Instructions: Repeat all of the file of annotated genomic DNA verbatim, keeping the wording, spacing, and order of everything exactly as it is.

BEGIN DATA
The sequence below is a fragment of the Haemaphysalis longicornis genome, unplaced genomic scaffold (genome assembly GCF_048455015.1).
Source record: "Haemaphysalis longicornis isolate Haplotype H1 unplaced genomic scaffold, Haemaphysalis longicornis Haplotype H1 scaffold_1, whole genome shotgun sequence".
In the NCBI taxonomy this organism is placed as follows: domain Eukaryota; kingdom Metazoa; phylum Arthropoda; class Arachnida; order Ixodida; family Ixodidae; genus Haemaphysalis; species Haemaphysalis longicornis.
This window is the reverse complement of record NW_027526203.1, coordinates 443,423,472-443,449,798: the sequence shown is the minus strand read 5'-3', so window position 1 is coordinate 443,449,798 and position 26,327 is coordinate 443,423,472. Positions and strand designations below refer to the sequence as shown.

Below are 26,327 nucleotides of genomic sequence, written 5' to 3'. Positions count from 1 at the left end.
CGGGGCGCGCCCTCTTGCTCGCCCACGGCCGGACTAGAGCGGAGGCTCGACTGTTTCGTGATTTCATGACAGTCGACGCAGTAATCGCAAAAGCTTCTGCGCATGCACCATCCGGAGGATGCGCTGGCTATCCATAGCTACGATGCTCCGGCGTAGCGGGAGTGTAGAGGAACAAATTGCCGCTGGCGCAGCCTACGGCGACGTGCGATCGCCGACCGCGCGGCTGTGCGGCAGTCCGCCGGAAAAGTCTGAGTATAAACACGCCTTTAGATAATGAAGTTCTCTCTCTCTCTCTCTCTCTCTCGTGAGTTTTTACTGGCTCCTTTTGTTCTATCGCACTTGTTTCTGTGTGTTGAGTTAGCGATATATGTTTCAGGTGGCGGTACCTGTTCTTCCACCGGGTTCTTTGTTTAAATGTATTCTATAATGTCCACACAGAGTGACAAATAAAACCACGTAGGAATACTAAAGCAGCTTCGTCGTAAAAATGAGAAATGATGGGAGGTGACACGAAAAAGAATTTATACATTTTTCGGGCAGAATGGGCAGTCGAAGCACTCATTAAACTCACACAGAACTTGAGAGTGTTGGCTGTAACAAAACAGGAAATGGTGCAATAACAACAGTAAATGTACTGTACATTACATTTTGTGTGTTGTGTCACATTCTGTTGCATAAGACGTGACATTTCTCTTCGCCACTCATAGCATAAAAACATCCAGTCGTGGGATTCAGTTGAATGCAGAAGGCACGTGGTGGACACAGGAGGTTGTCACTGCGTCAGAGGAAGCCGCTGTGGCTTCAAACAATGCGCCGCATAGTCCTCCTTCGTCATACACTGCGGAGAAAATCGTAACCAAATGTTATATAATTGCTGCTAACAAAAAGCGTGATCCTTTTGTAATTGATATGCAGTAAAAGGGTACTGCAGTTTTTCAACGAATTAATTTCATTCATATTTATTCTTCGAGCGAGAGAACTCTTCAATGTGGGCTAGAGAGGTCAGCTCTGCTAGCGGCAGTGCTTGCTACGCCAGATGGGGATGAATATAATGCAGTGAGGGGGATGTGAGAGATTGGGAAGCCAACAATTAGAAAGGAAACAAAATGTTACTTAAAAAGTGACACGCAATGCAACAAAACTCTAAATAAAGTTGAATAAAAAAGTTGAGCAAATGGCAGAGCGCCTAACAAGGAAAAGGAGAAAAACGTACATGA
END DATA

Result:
The sequence below is a fragment of the Haemaphysalis longicornis genome, unplaced genomic scaffold (genome assembly GCF_048455015.1).
Source record: "Haemaphysalis longicornis isolate Haplotype H1 unplaced genomic scaffold, Haemaphysalis longicornis Haplotype H1 scaffold_1, whole genome shotgun sequence".
In the NCBI taxonomy this organism is placed as follows: domain Eukaryota; kingdom Metazoa; phylum Arthropoda; class Arachnida; order Ixodida; family Ixodidae; genus Haemaphysalis; species Haemaphysalis longicornis.
This window is the reverse complement of record NW_027526203.1, coordinates 443,423,472-443,449,798: the sequence shown is the minus strand read 5'-3', so window position 1 is coordinate 443,449,798 and position 26,327 is coordinate 443,423,472. Positions and strand designations below refer to the sequence as shown.

Below are 26,327 nucleotides of genomic sequence, written 5' to 3'. Positions count from 1 at the left end.
CGGGGCGCGCCCTCTTGCTCGCCCACGGCCGGACTAGAGCGGAGGCTCGACTGTTTCGTGATTTCATGACAGTCGACGCAGTAATCGCAAAAGCTTCTGCGCATGCACCATCCGGAGGATGCGCTGGCTATCCATAGCTACGATGCTCCGGCGTAGCGGGAGTGTAGAGGAACAAATTGCCGCTGGCGCAGCCTACGGCGACGTGCGATCGCCGACCGCGCGGCTGTGCGGCAGTCCGCCGGAAAAGTCTGAGTATAAACACGCCTTTAGATAATGAAGTTCTCTCTCTCTCTCTCTCTCTCTCGTGAGTTTTTACTGGCTCCTTTTGTTCTATCGCACTTGTTTCTGTGTGTTGAGTTAGCGATATATGTTTCAGGTGGCGGTACCTGTTCTTCCACCGGGTTCTTTGTTTAAATGTATTCTATAATGTCCACACAGAGTGACAAATAAAACCACGTAGGAATACTAAAGCAGCTTCGTCGTAAAAATGAGAAATGATGGGAGGTGACACGAAAAAGAATTTATACATTTTTCGGGCAGAATGGGCAGTCGAAGCACTCATTAAACTCACACAGAACTTGAGAGTGTTGGCTGTAACAAAACAGGAAATGGTGCAATAACAACAGTAAATGTACTGTACATTACATTTTGTGTGTTGTGTCACATTCTGTTGCATAAGACGTGACATTTCTCTTCGCCACTCATAGCATAAAAACATCCAGTCGTGGGATTCAGTTGAATGCAGAAGGCACGTGGTGGACACAGGAGGTTGTCACTGCGTCAGAGGAAGCCGCTGTGGCTTCAAACAATGCGCCGCATAGTCCTCCTTCGTCATACACTGCGGAGAAAATCGTAACCAAATGTTATATAATTGCTGCTAACAAAAAGCGTGATCCTTTTGTAATTGATATGCAGTAAAAGGGTACTGCAGTTTTTCAACGAATTAATTTCATTCATATTTATTCTTCGAGCGAGAGAACTCTTCAATGTGGGCTAGAGAGGTCAGCTCTGCTAGCGGCAGTGCTTGCTACGCCAGATGGGGATGAATATAATGCAGTGAGGGGGATGTGAGAGATTGGGAAGCCAACAATTAGAAAGGAAACAAAATGTTACTTAAAAAGTGACACGCAATGCAACAAAACTCTAAATAAAGTTGAATAAAAAAGTTGAGCAAATGGCAGAGCGCCTAACAAGGAAAAGGAGAAAAACGTACATGA